Love Your Liver - (learn more) promotes the performance, health and repair of the liver, kidneys and bladder, facilitates rental and digestive excretions, provides protection and detoxification from insecticides, toxins, vaccinations, an inappropriate diet and an excess of food, relieves symptoms such as pressure, stomach pain, nausea, vomiting and flatulence, regulates kidney acid/alkaline levels, for hepatic lipidosis, Fatty Liver Disease (FLD),  Feline Lower Urinary Tract Disease (FLUTD), Feline Urological Syndrome (FUS) and Feline cholangiohepatitis.

The Daily Paws  (learn more) is used as a multi-system nutritive for daily maintenance of all body systems, with emphasis on a healthy endocrine system, promotes healthy skin and shiny, glossy coats due to its high mineral and vitamin content, and is used to maintain body temperature, (important in immuno-compromised animals), and for a multiplicity of conditions and diseases including for allergies, arthritis, cognitive disorder and cancer, for urinary disorders to alkalinize (higher Ph) acidic urine and for blood purification.

I Feel Good –  (learn more) promotes healthy immune response, reduces all types of inflammation, provides dermal support and growth of healthy cells and tissues in the body’s defense mechanism, reduces the histamine trigger for contact allergies, seasonal and chronic allergens, pathogens, skin rashes, infections, hot spots, inflammation, swelling, hair loss, itching and geriatria (dull coat, lethargy), for all types of arthritis, including Degenerative Joint Disease, Osteoarthritis, Osteoporosis, Rheumatoid Arthritis (RA) and symptoms associated with rheumatism, including pain, strains, injuries, muscle pain, swelling and lack of mobility; plus contains prebiotics and probiotics useful in balancing digestive health and function plus much more. 

Other suggestions:

Try feeding your pet smaller meals more frequently. This helps to balance out digestive juices and reduce the chances of acid build up.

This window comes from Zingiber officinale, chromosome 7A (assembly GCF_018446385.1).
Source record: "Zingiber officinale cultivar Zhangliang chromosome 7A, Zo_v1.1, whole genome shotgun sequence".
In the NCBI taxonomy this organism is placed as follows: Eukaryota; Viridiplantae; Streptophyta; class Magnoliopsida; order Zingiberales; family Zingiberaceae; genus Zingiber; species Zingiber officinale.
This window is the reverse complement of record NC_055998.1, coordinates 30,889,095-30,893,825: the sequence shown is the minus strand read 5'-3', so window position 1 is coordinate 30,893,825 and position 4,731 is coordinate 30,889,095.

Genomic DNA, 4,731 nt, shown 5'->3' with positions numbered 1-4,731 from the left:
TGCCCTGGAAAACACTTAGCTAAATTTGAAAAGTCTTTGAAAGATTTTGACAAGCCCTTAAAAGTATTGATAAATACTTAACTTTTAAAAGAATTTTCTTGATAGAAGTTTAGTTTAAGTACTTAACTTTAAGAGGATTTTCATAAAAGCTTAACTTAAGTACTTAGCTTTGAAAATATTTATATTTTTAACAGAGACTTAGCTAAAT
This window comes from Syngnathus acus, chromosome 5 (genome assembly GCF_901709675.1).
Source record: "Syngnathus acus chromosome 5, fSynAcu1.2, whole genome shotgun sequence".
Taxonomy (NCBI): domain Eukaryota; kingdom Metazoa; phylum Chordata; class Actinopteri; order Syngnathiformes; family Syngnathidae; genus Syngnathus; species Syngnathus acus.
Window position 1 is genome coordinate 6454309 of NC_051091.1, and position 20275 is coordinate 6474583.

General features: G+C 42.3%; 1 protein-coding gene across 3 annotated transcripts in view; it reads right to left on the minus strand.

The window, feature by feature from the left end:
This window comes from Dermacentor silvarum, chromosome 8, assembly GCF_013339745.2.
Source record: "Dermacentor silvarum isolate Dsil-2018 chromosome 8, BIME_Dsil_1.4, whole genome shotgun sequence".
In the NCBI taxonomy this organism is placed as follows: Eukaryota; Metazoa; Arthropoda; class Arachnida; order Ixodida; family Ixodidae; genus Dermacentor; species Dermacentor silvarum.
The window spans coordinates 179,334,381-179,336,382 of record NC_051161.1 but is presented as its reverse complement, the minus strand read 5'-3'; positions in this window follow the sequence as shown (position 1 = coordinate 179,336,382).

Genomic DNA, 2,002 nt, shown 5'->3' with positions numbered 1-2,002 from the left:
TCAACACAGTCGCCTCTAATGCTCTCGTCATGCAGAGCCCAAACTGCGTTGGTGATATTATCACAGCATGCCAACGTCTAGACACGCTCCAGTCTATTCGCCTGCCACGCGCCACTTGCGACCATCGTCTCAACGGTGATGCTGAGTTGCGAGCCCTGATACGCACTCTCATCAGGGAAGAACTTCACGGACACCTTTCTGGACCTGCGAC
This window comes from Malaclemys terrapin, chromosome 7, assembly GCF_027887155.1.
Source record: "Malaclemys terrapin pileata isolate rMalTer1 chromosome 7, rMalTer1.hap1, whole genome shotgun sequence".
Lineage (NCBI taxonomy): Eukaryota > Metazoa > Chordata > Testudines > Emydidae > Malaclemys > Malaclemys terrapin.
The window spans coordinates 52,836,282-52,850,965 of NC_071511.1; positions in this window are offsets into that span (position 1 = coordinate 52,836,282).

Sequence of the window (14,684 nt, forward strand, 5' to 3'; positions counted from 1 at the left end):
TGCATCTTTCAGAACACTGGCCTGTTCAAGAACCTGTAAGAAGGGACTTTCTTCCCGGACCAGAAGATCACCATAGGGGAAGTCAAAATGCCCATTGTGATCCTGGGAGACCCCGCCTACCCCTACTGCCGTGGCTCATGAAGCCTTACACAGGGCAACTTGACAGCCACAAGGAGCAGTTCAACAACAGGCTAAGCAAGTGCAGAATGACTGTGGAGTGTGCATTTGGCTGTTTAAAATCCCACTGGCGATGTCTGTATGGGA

Avoid repeated use of harsh pharmaceutical medications. While anti-inflammatories, corticosteroids and pain killers may provide great symptomatic relief, they also have a number of unwanted side-effects including stomach ulcers and a negative impact on your pet’s immune system. Rather treat your pet naturally and holistically and address the root cause of the problem rather than just treating the symptoms.

If your pet does require prescription medications that are harsh on the stomach, then make sure you give it some food at the same time. The food in the stomach will act as a buffer to the harsh chemicals.

Help reduce the stress in your pet’s life. While stomach ulcers are more commonly triggered by stress in humans than in pets, stress can be a problem for an overly anxious pet, especially during times of change or upheaval.

If your pet has a stomach ulcer, then regular grooming is recommended. This will reduce the discomfort of fur in the stomach and potential fur balls.

Provide you dog with play toys. Some ulcers are caused by injury when your dog swallows something it’s been playfully chewing on. Keep potentially dangerous objects away for your pets and keep them entertained with a collection of safe chewy toys instead.

Do not give into those soulful puppy-dog eyes at the dinner table. The spices and seasoning in many human foods can irritate the lining of your pet’s stomach. Many pets beg because they feel they are missing out while the rest of the family is eating. Give your pet a healthy pet treat at meal times if this is the case.

Conventional Remedies:

Your veterinarian will give your pet a thorough physical examination and run some additional tests in order to make an accurate diagnosis. Blood tests, urine analysis, an ultra-sound or an x-ray will all help to determine if the symptoms are caused by an ulcer or some other gastro intestinal complication. The most accurate method of diagnosing an ulcer is an endoscopy which allows your vet to take a look inside your pet’s stomach.

The first step in treatment is to determine what caused the ulcer in the first place and try eliminating or treating the underlying problem. In addition, your veterinarian will probably prescribe medication aimed at reducing stomach acid and promoting the healing of the stomach tissue. This anti-ulcer medication will probably be prescribed for a course of 6-8 weeks.